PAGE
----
Best Nutrition For The Elderly
Healthy eating and nutrition for the elderly is greatly impacted by several factors, one of them being a change in body composition.
During the later years in life, the body will lose bone and muscle and gain fat because the hormones aren’t very active anymore.
There are many factors which hinder an elderly person’s health.
The information below will help you to lead a healthy life – no matter how old you
Water in the body decreases with age, so many older folks will become dehydrated very easily. Sometimes they won’t feel thirsty, while other times it’s too much work to pour a glass a water.
With this in mind, it’s recommended that they drink at least 1 ounce of water for every 2.2 pounds of weight.
At this stage in life, protein is very important. Protein is needed to support a healthy immune
system and prevent the wasting of muscle. Since energy needs are less, older folks should eat high quality protein such as eggs, lean meats, poulty, and fish.
Carbs and fiber
Carbohydrates are the main source of energy for the entire body. You can find carbs in bread, cereals, pasta, and other grain products. A diet that’s high in fiber and water will help to prevent constipation as well.
Fat intake for the elderly should be limited, not eliminated. You can limit fat by choosing lean meats, low fat dairy products, and food preperation methods that don’t include frying.
For the elderly, iron deficiency can be seen with those who aren’t eating much. Good sources for iron include lean red meats or breakfast cereals.
Zinc intake is normally with the elderly, and to make matters worse, it’s not absorbed very well
either. Meat, poultry, and fish should be a part of your diet to help you meet the requirements for zinc.
Calcium is one ingredient that most elderly folks simply aren’t getting enough of. Most believe that milk upsets their stomach, and therefore they will avoid it.
They should be getting around 1,500 mg of calcium a day, and nonfat powdered milk can be used in recipes as a substitute for milk.
Other foods such as yogurt, low fat cheese, and broccoli can also help you meet the requirements for calcium.
In order to absorb the benefits of B12, the intrinsic facotr must be produced by the stomach. Most elderly
people suffer from a deficiency in B12 because they have a condition known as atrophic gastritis.
This condition causes inflammation of the stomach, bacterial overgrowth, and the intrinsic factor. Without the intrinsic factor, this vitamin can be absorbed.
Each one of the above nutrients are needed to keep an aged body in good health. Elderly individuals should try to stay active and strive for a well balanced diet.
Even though the aged body isn’t the same as it used to be, proper care and the right nutrients can help the elderly enjoy a healthy and long life.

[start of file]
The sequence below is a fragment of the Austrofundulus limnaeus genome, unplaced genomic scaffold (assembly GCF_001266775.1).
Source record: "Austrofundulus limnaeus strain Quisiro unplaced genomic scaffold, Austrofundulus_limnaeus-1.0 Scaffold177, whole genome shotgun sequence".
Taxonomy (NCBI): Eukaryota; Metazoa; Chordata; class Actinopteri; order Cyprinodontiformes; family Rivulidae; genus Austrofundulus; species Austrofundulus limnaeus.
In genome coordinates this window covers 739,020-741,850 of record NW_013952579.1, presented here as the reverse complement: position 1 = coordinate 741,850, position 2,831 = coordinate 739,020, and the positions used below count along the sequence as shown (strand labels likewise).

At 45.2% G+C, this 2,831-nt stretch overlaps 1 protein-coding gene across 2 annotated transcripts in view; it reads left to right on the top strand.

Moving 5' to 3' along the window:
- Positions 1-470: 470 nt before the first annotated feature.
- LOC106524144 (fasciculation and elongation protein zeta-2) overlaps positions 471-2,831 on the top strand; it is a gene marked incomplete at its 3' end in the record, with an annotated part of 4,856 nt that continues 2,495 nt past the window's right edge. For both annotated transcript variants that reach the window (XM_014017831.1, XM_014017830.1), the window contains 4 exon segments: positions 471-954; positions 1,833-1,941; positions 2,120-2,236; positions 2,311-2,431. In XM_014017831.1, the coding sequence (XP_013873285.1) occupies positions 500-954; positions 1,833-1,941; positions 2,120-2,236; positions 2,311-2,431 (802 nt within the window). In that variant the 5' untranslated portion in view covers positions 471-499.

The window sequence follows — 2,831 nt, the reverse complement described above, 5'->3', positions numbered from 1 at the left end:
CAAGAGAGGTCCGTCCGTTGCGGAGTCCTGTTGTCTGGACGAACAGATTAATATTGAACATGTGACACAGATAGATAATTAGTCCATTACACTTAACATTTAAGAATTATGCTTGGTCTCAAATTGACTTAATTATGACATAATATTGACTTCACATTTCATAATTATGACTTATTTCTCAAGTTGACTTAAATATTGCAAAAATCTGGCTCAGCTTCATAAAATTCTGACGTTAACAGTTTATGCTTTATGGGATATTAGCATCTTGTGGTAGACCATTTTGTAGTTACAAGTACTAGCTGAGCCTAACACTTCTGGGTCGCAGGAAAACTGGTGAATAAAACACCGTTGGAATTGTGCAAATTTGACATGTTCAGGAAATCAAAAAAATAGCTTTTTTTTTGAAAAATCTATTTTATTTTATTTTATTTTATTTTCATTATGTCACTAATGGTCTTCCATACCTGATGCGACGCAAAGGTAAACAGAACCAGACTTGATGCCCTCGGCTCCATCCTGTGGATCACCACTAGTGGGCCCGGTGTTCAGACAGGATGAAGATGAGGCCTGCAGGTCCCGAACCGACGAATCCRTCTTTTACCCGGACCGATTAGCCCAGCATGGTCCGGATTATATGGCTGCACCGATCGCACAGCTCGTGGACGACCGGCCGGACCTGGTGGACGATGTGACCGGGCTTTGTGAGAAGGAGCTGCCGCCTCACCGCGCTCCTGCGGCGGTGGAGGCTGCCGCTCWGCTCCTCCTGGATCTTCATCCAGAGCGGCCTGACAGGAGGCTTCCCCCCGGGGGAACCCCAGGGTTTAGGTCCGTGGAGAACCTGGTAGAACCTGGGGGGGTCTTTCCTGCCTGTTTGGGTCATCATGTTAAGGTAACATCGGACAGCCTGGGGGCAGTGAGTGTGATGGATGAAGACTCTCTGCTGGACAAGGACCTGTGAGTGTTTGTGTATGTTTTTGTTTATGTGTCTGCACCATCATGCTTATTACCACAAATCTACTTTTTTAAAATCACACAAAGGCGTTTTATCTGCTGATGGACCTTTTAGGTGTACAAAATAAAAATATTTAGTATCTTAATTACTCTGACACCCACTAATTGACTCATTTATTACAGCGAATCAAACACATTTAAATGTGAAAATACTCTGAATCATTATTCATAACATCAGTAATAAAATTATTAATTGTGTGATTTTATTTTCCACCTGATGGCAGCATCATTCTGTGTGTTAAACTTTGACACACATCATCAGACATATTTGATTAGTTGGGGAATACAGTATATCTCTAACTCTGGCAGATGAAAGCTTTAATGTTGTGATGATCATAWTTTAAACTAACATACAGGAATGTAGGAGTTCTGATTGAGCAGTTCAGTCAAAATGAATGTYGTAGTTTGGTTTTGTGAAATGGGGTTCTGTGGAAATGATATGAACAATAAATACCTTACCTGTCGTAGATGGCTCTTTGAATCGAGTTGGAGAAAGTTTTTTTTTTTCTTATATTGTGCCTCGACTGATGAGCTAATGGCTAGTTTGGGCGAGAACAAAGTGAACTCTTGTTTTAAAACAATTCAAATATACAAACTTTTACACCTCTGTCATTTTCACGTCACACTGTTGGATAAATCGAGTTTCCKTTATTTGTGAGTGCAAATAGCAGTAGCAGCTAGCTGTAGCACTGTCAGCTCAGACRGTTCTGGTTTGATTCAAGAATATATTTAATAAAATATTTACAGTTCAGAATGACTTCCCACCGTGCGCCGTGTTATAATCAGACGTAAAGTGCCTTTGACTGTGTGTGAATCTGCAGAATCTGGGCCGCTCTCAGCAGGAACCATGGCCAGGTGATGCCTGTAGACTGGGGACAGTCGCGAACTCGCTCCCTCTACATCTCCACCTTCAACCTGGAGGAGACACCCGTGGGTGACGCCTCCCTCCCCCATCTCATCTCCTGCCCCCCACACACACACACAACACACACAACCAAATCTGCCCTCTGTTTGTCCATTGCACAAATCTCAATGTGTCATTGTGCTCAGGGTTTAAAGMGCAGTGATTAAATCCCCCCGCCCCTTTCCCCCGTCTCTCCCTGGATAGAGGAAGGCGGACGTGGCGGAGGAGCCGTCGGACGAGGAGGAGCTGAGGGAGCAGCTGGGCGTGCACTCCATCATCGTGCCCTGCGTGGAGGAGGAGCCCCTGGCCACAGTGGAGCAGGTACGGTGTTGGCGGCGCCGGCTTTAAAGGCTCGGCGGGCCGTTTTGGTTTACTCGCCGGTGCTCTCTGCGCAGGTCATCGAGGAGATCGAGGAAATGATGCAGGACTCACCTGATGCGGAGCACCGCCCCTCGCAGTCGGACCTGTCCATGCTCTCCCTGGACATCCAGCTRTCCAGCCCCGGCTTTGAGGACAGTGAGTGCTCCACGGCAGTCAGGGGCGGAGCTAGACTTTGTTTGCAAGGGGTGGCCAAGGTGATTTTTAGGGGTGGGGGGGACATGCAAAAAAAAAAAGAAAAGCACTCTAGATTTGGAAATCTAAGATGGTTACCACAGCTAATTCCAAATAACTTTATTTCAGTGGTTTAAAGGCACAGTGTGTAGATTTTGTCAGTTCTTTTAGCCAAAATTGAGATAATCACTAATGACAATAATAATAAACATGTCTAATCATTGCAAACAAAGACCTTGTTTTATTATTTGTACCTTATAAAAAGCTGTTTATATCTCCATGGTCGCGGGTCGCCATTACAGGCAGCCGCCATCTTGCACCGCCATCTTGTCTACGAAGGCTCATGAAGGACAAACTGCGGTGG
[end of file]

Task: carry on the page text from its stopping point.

Why The Elderly Must Take Antioxidants
Antioxidants are substances that are capable of counteracting the damaging, but normal, effects of the physiological process of oxidation in animal tissue.
Antioxidants are nutrients as well as enzymes (proteins in your body that assist in chemical reactions). They are believed to play a role in preventing the
development of such chronic diseases as cancer, heart disease, stroke, Alzheimer’s disease, Rheumatoid arthritis, and cataracts.
Why the Elderly Must Take Antioxidants
Many researchers claim that elderly people, especially those who have reduced their food intake, frequent aspirin users,
heavy drinkers, smokers, and people with impaired immune systems may benefit from taking antioxidant supplements daily.
In terms of heart disease and stroke, it is possible that higher levels of antioxidants slow or prevent the development of arterial blockages,
a complicated process involving the oxidation of cholesterol. Moreover, antioxidants may deter the collection of plaque on arterial walls.
Exercise and Free Radicals
Exercise in untrained individuals overwhelms defenses resulting in increased free radical damage. Thus, the “weekend warrior”
who is predominantly sedentary during the week but engages in vigorous bouts of exercise during the weekend may be doing more harm than good.
To this end there are many factors which may determine whether exercise induced free radical damage occurs, including degree of conditioning of the person, intensity of exercise, and diet.
Because Free Radicals have one or more unpaired electrons, free radicals are highly unstable. They scavenge your body to grab or donate electrons, thereby damaging cells, proteins, and DNA (genetic material).
The same oxidative process also causes oils to become rancid, peeled apples to turn brown, and iron to rust.
Sources of Antioxidants!
Consuming more antioxidants helps provide the body with tools to neutralize harmful free radicals. It’s estimated that there are more than 4,000 compounds in foods that act as antioxidants.
The most studied include vitamins C and E, betacarotene and the mineral selenium.
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